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EU Approves MiCa Rule to Stifle Crypto and Stablecoins

A historic regulation that will create a new, unified regulatory framework and make life harder for crypto issuers and service providers has been approved by EU officials.

The announcement was made on Twitter by Stefan Berger, a member of the European Parliament and the MiCA regulation’s rapporteur, who was chosen to report on the bill’s proceedings. Berger claimed that a “balanced” agreement had been reached, making the EU the first continent to have crypto-asset regulation.

The interim agreement, known as the Markets in Crypto-Assets (MiCA) framework, according to the European Council, includes regulations that will cover issuers of unbacked crypto assets, stablecoins, trading platforms, and wallets where crypto assets are stored.

The historical rule, according to Bruno Le Maire, France’s Minister of the Economy, Finance, and Industrial and Digital Sovereignty, “will put an end to the crypto wild west.”

The MiCA law seeks to protect customers in the wake of Terra’s abrupt collapse by “requiring” stablecoin issuers to accumulate a sufficient liquid reserve.

A member of the European Parliament named Ernest Urtasun said on Twitter that reserves must be “fully protected in case of insolvency” and “legally and operationally segregated and insulated.”

Stablecoin transactions will be capped at 200 million euros per day.

Crypto Twitter said that with 24-hour daily volumes of Tether (USDT) at $50.40 billion (48.13 billion euros) and USD Coin (USDC) at $5.66 billion (5.40 billion euros) at the time of writing, the restriction is impractical.

Enforcing these regulations on decentralized stablecoins like Dai would likewise be challenging (DAI).

The partnership was announced on the same day that Circle launched Euro Coin, the stablecoin backed by the euro (EUROC).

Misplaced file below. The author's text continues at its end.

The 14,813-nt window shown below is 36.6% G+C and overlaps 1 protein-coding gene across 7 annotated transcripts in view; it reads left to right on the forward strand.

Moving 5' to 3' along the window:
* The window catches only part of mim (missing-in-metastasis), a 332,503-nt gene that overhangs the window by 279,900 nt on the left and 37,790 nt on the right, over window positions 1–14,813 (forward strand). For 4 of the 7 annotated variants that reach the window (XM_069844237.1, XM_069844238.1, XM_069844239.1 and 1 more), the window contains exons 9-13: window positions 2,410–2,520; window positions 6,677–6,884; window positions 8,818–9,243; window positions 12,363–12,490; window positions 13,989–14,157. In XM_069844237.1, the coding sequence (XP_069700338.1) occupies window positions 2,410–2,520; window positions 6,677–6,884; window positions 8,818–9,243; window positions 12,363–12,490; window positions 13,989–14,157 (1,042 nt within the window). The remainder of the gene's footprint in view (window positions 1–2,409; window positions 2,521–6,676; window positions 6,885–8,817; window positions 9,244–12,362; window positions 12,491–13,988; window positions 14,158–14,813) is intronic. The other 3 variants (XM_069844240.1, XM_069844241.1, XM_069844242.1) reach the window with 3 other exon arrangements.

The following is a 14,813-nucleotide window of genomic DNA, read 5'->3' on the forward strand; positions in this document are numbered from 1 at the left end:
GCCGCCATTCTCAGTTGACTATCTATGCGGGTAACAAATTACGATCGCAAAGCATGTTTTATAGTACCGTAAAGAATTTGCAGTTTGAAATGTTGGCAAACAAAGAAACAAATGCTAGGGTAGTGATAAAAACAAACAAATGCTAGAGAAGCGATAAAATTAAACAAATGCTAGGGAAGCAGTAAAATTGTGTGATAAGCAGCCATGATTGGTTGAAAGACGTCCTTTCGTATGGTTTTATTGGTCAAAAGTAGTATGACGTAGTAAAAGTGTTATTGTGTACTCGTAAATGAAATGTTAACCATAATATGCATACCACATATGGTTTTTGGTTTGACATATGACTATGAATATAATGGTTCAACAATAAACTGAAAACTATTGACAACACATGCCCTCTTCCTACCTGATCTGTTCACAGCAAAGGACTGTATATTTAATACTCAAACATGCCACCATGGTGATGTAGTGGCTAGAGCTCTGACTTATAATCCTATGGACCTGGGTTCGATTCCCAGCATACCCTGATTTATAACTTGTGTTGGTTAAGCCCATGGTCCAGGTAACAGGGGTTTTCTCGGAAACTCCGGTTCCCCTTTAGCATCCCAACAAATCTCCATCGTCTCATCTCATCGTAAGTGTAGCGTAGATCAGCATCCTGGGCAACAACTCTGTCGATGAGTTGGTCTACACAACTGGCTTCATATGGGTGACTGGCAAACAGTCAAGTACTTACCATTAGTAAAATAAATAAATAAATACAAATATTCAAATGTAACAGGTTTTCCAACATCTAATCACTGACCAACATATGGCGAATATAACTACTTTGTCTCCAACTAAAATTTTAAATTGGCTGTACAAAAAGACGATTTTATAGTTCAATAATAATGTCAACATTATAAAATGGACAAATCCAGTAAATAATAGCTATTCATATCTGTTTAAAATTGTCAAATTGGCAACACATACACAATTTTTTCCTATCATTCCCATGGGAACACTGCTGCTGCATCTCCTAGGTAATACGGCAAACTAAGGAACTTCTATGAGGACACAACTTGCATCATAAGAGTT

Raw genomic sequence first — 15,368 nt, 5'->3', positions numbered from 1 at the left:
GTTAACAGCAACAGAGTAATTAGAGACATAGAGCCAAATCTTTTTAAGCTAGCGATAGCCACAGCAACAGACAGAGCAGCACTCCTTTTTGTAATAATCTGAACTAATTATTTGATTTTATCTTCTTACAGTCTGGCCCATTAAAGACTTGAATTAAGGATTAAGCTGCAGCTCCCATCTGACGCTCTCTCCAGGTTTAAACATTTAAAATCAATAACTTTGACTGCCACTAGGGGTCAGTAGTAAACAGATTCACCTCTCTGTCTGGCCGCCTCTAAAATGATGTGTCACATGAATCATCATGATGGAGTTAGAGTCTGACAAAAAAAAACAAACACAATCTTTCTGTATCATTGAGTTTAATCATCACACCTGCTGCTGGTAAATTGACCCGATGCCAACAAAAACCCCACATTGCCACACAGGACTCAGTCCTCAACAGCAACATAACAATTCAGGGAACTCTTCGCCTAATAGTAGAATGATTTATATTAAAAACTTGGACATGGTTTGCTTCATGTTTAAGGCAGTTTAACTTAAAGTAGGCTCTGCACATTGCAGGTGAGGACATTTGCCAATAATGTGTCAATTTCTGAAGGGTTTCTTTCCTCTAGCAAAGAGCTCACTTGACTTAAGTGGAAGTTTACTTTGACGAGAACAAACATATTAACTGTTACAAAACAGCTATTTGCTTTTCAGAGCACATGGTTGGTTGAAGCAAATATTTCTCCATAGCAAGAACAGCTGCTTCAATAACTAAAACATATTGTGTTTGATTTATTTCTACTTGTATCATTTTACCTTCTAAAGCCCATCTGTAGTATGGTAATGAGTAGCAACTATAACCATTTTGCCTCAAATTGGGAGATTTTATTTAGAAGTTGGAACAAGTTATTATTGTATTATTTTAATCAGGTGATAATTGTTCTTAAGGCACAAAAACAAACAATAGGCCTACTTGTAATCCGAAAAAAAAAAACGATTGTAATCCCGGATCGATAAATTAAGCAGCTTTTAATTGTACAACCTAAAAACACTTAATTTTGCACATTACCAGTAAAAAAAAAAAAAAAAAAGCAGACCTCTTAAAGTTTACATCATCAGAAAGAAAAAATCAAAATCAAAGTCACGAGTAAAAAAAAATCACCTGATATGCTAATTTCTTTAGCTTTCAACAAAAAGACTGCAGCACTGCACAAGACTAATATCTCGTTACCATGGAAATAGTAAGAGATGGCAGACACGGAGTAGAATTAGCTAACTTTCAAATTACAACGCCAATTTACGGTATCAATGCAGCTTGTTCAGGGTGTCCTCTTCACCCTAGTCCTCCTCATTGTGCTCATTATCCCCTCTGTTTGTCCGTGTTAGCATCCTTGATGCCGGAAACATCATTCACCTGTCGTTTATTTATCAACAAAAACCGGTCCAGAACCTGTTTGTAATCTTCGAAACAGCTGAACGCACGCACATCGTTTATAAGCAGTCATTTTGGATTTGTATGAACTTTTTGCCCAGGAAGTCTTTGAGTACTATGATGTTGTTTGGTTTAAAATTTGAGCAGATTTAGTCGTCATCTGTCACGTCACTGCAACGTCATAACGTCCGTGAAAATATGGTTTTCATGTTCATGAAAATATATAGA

Providers of crypto-asset services (CASPs) will be subject to stringent regulations aimed at safeguarding consumers, and they risk liability if they misplace investors’ crypto-assets.

Trading platforms will be held accountable for any inaccurate information and will be obliged to submit a white paper for any tokens, including Bitcoin, that don’t have a clear issuer.

Additionally, there will be information for customers regarding the potential losses linked with crypto assets as well as guidelines for ethical marketing communications.

According to the interim agreement, CASPs will also require authorization in order to conduct business in the EU, and the European Securities and Markets Authority will be in charge of overseeing the larger CASPS (ESMA).

In the EU, the independent securities markets regulator known as ESMA was established in 2011.

Proof-of-work (PoW) technologies are not prohibited under the new law, nor are NFTs included by its purview.

However, the European Commission stated that it will investigate NFTs over the following 18 months and, if necessary, might develop a “proportionate and comprehensive legislative proposal” to handle the market’s rising concerns.

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